BELGRADE (Reuters) - Lacking fan support and under pressure from the media after a poor start to Serbia’s World Cup qualifying campaign, the Balkan country’s coach Sinisa Mihajlovic appears set to step down in October.
Mihajlovic vowed to qualify for next year’s finals in Brazil when he took over last May but having collected only seven points from the opening six games in Group A, nine less than leaders Belgium and Croatia, the 44-year old acknowledged Serbia had only a theoretical chance of advancing.
“Mathematically we are still in the hunt and no matter what happens we want to win every game until the end of the qualifiers, but if we fail I will step down as I promised when I took over,” the former international defender told daily Vecernje Novosti on Tuesday.
”Perhaps I put the bar too high and it would have been much easier to go along with the football federation’s (FSS) objective of merely injecting fresh blood into the team for the future.
“I am glad they have full confidence in my project of building a team capable of doing well but the fans and the media don’t seem to be on the same page and I also miss daily work in a club because sitting at home for two months between games is not my cup of tea,” he said.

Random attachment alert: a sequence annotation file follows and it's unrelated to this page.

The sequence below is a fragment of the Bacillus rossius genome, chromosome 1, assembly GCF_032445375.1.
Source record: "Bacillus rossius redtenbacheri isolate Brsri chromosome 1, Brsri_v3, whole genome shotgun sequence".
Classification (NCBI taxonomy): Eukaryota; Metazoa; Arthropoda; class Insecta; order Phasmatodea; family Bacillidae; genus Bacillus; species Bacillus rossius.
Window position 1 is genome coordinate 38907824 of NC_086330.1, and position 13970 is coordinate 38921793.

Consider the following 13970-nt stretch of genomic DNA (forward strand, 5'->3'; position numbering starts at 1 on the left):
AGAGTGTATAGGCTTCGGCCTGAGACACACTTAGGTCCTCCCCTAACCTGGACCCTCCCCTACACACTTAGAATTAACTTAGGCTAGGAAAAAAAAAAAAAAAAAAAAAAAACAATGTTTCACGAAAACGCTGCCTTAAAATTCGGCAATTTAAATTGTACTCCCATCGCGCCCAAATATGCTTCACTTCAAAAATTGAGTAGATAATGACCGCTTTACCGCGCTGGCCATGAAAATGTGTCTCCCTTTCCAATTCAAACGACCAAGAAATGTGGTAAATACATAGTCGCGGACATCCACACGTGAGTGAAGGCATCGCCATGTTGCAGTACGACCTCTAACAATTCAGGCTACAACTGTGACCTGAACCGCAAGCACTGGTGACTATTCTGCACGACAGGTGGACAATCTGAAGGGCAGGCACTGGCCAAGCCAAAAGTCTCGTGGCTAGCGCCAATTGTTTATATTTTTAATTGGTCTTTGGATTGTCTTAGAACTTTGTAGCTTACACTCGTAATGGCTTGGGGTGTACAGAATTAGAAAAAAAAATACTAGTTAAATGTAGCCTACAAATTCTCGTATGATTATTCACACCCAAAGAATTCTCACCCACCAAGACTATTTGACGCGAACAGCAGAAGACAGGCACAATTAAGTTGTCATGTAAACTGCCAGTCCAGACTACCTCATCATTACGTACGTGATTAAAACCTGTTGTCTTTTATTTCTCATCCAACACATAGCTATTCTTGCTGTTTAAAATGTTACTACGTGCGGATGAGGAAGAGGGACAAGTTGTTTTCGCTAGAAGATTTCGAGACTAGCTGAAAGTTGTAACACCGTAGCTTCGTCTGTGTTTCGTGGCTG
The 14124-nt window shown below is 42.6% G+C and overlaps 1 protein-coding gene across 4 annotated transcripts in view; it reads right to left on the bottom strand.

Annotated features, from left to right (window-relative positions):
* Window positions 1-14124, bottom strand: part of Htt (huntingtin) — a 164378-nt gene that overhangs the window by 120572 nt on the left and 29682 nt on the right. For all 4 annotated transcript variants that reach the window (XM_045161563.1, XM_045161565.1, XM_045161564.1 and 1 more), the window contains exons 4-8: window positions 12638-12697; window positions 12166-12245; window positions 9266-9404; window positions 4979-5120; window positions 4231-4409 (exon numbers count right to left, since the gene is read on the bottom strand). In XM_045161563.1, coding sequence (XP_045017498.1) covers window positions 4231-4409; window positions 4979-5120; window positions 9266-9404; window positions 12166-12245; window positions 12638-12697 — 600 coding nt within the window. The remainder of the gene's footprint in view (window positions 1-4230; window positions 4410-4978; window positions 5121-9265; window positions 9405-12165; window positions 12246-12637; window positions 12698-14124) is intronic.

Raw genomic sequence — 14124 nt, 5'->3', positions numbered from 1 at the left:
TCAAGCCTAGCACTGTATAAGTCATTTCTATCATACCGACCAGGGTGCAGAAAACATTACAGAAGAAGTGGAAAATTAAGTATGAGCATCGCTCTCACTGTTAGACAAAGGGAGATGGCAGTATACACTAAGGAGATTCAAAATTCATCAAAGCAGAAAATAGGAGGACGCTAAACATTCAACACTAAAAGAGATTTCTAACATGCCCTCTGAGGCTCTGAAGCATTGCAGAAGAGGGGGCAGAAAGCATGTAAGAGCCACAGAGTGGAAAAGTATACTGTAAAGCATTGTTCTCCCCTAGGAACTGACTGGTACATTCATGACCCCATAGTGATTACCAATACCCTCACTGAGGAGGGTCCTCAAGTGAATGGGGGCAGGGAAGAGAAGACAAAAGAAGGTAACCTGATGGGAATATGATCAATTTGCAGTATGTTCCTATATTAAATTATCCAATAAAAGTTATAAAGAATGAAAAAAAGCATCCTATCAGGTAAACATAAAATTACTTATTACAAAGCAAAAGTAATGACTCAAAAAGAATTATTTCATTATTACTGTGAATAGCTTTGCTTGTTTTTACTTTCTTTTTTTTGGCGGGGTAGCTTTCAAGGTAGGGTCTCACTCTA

Mihajlovic won the European Cup with Red Star Belgrade in 1991 before he moved to Italy’s Serie A, where he played for Roma, Sampdoria, Lazio and Inter Milan and then coached Bologna, Catania and Fiorentina.
He made a reasonably good start in the qualifiers with a 0-0 draw at Scotland and a 6-1 home drubbing of Wales but three successive defeats, 3-0 at home to Belgium, 1-0 in Macedonia and 2-0 at bitter Balkan rivals Croatia derailed Serbia’s campaign.
Last week’s 2-0 home win against Scotland did little to lift the gloom or boost Serbia’s hopes of reaching next year’s tournament after Belgium beat Macedonia 1-0 and Croatia won 2-1 in Wales to effectively whittle the group down to a two-team race.
Heavily criticised for making wholesale changes to the team for every match, Mihajlovic defended his decision by stressing that Serbia did not have enough depth in the squad.
“The back four and (striker) Filip Djuricic are the only automatic starters because we don’t really have adequate cover for them but all the other spots in the first eleven are up for grabs,” he said.
“I will sit down and talk to the FSS when my contract expires in October and I must thank them for providing the perfect facilities and working conditions, but as things stand it is unlikely I will change my mind and carry on if we don’t qualify.”
Editing by Justin Palmer